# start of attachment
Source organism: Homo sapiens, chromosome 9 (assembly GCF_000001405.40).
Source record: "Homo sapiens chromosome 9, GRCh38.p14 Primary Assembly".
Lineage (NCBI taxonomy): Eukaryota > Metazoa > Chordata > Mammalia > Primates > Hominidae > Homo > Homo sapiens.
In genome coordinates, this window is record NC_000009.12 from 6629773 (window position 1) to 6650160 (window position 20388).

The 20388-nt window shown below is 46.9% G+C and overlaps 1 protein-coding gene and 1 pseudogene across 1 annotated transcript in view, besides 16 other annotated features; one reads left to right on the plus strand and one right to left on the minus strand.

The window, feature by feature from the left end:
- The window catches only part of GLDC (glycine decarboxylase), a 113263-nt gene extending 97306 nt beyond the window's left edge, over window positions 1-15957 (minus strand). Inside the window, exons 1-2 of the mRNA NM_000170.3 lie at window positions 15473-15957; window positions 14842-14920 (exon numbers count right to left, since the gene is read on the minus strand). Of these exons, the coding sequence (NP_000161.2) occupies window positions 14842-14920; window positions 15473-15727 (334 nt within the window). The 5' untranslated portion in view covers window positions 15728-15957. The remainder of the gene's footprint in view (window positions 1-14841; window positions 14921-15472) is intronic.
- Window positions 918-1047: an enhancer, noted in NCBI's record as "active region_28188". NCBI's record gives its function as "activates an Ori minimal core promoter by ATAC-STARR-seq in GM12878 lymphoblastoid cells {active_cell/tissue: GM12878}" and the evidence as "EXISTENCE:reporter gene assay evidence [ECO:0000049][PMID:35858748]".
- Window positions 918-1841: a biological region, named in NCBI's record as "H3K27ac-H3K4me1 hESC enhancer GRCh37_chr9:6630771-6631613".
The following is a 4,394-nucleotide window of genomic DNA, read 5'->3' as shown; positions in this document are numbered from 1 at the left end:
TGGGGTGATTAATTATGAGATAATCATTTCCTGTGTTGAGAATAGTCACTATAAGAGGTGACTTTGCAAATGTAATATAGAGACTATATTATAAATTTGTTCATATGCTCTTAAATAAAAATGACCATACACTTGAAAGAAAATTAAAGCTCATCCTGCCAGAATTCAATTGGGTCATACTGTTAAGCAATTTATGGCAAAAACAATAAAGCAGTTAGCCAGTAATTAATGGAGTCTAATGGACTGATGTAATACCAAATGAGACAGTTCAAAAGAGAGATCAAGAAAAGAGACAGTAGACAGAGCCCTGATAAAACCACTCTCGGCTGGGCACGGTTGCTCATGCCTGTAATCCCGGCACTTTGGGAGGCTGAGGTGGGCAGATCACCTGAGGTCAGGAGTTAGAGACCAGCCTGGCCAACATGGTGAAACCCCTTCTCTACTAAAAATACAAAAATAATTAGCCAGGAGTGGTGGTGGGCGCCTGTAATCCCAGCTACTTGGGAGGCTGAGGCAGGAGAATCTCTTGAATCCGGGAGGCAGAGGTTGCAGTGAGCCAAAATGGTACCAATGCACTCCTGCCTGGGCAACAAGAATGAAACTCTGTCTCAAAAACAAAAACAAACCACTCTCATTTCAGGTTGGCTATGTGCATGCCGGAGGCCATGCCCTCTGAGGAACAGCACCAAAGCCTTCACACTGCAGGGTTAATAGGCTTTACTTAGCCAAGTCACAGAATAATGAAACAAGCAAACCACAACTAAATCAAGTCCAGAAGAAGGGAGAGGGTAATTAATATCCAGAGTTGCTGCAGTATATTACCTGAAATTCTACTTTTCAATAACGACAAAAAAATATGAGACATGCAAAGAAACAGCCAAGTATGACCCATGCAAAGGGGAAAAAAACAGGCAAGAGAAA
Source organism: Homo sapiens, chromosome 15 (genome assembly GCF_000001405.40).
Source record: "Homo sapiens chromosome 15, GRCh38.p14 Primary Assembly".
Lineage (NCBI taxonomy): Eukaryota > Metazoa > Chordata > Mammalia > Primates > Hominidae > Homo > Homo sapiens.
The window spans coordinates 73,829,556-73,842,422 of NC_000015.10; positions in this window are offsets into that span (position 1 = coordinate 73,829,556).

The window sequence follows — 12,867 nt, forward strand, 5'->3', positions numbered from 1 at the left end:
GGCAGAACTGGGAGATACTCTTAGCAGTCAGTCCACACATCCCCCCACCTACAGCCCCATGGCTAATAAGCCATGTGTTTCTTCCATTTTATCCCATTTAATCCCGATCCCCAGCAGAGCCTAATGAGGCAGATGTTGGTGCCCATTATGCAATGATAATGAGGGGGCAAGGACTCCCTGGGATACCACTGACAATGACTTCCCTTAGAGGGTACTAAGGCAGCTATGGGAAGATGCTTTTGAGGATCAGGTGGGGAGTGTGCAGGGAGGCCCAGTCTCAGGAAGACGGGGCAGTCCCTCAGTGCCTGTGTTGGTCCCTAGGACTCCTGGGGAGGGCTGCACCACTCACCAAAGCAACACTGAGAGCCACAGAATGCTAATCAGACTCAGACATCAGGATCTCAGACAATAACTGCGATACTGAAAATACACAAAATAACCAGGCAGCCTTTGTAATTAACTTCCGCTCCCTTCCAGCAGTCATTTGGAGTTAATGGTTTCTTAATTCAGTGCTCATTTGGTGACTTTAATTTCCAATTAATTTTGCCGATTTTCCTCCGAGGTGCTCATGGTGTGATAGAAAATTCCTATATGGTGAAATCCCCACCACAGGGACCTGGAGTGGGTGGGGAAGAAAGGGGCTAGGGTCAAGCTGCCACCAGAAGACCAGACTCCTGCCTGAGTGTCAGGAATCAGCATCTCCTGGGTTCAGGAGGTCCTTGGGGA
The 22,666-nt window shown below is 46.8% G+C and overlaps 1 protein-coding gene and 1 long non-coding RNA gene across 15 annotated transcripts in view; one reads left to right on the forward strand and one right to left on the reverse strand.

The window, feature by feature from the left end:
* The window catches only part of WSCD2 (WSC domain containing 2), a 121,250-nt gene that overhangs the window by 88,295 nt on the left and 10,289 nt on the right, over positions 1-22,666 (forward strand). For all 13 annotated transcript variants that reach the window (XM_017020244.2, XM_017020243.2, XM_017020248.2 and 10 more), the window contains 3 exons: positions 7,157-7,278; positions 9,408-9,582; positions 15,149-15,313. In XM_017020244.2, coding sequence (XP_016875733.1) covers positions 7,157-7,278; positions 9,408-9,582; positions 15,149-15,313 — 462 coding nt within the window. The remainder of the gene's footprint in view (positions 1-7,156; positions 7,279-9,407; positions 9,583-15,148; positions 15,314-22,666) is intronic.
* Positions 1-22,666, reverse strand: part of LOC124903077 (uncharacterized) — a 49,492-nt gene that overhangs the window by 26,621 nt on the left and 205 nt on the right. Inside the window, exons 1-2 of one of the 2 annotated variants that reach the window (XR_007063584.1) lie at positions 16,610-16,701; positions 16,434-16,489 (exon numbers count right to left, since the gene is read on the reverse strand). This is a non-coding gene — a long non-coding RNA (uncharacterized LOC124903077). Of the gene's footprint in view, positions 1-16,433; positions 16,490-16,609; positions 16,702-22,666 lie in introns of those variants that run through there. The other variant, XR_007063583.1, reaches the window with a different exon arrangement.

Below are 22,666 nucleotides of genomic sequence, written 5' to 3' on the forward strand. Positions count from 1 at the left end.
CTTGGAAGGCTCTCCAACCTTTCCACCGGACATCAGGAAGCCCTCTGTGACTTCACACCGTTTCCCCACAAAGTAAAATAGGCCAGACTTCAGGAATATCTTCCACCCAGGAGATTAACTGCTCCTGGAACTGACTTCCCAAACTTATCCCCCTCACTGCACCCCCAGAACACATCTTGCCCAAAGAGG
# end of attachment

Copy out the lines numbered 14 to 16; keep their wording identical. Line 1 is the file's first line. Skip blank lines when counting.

Lineage (NCBI taxonomy): Eukaryota > Metazoa > Chordata > Mammalia > Primates > Hominidae > Homo > Homo sapiens.
The window spans coordinates 73,829,556-73,842,422 of NC_000015.10; positions in this window are offsets into that span (position 1 = coordinate 73,829,556).

The window sequence follows — 12,867 nt, forward strand, 5'->3', positions numbered from 1 at the left end: